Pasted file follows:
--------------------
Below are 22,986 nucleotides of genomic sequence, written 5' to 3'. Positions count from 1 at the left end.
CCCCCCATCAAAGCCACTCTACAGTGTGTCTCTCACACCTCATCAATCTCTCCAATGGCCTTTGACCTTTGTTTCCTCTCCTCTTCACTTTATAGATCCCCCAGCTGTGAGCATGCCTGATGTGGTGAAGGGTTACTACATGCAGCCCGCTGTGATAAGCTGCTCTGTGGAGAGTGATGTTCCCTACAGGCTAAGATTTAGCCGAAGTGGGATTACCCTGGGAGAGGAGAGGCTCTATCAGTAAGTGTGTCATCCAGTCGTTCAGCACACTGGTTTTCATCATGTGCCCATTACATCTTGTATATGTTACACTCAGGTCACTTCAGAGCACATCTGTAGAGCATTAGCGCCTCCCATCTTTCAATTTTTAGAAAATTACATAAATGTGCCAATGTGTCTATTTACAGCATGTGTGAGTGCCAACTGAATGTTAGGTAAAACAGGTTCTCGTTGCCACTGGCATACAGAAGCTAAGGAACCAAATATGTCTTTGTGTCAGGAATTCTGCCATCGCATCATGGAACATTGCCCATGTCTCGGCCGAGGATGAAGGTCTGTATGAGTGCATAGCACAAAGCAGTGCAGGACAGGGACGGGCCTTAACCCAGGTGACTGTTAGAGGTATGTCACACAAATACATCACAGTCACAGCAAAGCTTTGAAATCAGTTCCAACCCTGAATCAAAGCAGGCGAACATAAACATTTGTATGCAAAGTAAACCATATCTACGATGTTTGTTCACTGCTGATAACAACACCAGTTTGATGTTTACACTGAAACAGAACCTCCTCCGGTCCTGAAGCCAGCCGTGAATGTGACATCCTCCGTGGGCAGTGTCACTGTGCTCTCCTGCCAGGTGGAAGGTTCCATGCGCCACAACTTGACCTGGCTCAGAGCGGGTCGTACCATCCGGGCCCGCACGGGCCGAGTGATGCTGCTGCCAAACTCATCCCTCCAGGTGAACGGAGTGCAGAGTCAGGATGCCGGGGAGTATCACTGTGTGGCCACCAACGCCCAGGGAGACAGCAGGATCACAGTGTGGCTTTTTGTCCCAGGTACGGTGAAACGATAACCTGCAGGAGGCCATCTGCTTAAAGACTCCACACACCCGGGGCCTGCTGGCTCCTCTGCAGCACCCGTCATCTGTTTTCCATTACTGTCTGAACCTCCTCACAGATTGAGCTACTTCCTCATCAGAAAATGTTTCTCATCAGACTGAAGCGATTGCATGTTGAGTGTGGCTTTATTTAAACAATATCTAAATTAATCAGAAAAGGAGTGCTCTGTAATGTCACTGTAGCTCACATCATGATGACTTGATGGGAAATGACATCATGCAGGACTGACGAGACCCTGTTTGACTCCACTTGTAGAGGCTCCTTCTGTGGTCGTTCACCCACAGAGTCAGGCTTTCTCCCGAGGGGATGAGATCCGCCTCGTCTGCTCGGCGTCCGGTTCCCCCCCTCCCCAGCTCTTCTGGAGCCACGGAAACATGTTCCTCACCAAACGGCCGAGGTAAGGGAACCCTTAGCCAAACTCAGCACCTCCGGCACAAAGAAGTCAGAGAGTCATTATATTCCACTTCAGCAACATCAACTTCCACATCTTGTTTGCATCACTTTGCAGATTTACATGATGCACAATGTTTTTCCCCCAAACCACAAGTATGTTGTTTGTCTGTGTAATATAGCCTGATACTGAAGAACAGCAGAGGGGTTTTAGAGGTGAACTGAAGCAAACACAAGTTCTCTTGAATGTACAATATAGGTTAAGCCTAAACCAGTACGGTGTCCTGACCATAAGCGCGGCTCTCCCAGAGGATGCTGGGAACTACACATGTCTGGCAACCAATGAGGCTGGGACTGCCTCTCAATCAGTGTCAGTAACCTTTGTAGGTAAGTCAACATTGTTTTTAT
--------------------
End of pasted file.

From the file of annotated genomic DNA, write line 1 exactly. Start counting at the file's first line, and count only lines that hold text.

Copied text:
Below are 22,986 nucleotides of genomic sequence, written 5' to 3'. Positions count from 1 at the left end.